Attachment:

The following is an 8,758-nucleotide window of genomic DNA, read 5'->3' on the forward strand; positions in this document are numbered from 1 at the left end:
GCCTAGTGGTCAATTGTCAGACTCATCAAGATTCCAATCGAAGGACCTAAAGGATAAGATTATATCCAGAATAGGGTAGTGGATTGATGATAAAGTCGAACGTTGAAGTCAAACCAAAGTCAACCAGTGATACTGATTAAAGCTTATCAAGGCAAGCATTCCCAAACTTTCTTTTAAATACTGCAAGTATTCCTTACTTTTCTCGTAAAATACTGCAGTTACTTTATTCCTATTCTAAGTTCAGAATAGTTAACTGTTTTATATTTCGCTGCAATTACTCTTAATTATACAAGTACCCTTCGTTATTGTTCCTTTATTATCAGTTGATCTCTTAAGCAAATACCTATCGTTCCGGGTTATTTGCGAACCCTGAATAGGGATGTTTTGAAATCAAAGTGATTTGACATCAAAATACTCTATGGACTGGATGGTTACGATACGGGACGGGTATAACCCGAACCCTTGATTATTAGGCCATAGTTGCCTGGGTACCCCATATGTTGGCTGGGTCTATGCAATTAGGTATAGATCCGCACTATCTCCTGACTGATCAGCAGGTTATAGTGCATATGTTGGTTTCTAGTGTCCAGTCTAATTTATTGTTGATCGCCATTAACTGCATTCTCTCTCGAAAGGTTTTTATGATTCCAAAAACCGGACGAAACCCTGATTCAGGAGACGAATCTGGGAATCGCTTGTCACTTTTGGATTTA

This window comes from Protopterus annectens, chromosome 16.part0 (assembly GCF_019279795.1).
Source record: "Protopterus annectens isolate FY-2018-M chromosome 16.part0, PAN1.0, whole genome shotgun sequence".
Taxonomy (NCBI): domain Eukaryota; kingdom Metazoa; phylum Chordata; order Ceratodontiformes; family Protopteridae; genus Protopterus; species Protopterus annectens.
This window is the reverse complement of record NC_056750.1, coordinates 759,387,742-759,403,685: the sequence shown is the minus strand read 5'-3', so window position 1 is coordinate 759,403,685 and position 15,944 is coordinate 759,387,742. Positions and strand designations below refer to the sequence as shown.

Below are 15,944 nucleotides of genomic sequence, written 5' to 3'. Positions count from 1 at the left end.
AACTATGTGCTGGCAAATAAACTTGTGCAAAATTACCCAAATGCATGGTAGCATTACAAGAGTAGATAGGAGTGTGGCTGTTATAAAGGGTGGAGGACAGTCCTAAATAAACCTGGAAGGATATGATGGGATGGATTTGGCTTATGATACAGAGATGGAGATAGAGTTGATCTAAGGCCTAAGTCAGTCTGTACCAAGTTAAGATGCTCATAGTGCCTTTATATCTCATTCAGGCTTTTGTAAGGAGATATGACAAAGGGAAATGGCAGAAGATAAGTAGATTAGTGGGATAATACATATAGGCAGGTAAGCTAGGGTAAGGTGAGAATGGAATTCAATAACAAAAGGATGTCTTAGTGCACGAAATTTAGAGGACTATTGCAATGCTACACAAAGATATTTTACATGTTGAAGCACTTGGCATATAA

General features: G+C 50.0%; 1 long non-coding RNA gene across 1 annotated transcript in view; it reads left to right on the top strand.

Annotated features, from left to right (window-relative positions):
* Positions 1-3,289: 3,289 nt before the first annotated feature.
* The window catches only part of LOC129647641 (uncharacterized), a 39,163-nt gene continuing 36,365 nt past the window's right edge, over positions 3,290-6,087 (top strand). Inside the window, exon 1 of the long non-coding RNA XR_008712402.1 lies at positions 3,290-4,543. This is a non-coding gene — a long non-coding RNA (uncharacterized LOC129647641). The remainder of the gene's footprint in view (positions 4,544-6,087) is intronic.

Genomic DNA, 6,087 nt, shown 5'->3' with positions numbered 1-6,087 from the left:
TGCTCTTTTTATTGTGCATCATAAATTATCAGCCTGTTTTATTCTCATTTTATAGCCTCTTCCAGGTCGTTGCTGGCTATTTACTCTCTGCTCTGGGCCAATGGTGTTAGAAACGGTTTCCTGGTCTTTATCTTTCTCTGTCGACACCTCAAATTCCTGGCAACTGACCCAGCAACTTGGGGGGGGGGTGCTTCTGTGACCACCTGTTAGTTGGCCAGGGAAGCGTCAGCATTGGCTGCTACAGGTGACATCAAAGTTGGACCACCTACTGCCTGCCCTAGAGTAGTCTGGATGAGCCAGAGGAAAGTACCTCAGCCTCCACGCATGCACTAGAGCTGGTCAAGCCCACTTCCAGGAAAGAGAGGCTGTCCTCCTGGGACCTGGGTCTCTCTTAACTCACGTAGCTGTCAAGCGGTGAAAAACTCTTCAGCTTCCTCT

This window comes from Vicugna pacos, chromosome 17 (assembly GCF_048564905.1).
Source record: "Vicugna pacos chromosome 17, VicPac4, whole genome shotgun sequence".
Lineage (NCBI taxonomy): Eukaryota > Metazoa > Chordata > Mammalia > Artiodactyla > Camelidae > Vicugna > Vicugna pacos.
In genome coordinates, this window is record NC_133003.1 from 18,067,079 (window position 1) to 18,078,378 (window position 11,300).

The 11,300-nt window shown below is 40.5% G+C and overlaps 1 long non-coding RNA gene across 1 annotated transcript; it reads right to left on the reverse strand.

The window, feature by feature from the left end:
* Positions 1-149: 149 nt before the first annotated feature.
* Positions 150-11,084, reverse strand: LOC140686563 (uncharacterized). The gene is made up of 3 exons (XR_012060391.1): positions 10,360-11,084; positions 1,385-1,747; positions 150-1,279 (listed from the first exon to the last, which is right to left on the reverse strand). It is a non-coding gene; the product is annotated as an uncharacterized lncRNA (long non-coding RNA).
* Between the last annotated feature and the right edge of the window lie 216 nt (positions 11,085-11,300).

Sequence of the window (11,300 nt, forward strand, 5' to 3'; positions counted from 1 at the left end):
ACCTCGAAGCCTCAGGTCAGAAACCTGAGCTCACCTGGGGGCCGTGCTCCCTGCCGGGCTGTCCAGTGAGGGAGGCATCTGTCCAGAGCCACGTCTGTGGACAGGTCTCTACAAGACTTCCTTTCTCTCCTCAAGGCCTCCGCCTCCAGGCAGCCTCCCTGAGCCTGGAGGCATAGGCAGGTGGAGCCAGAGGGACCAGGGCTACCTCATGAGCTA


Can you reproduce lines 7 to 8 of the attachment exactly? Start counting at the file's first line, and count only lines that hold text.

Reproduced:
Below are 15,944 nucleotides of genomic sequence, written 5' to 3'. Positions count from 1 at the left end.
AACTATGTGCTGGCAAATAAACTTGTGCAAAATTACCCAAATGCATGGTAGCATTACAAGAGTAGATAGGAGTGTGGCTGTTATAAAGGGTGGAGGACAGTCCTAAATAAACCTGGAAGGATATGATGGGATGGATTTGGCTTATGATACAGAGATGGAGATAGAGTTGATCTAAGGCCTAAGTCAGTCTGTACCAAGTTAAGATGCTCATAGTGCCTTTATATCTCATTCAGGCTTTTGTAAGGAGATATGACAAAGGGAAATGGCAGAAGATAAGTAGATTAGTGGGATAATACATATAGGCAGGTAAGCTAGGGTAAGGTGAGAATGGAATTCAATAACAAAAGGATGTCTTAGTGCACGAAATTTAGAGGACTATTGCAATGCTACACAAAGATATTTTACATGTTGAAGCACTTGGCATATAA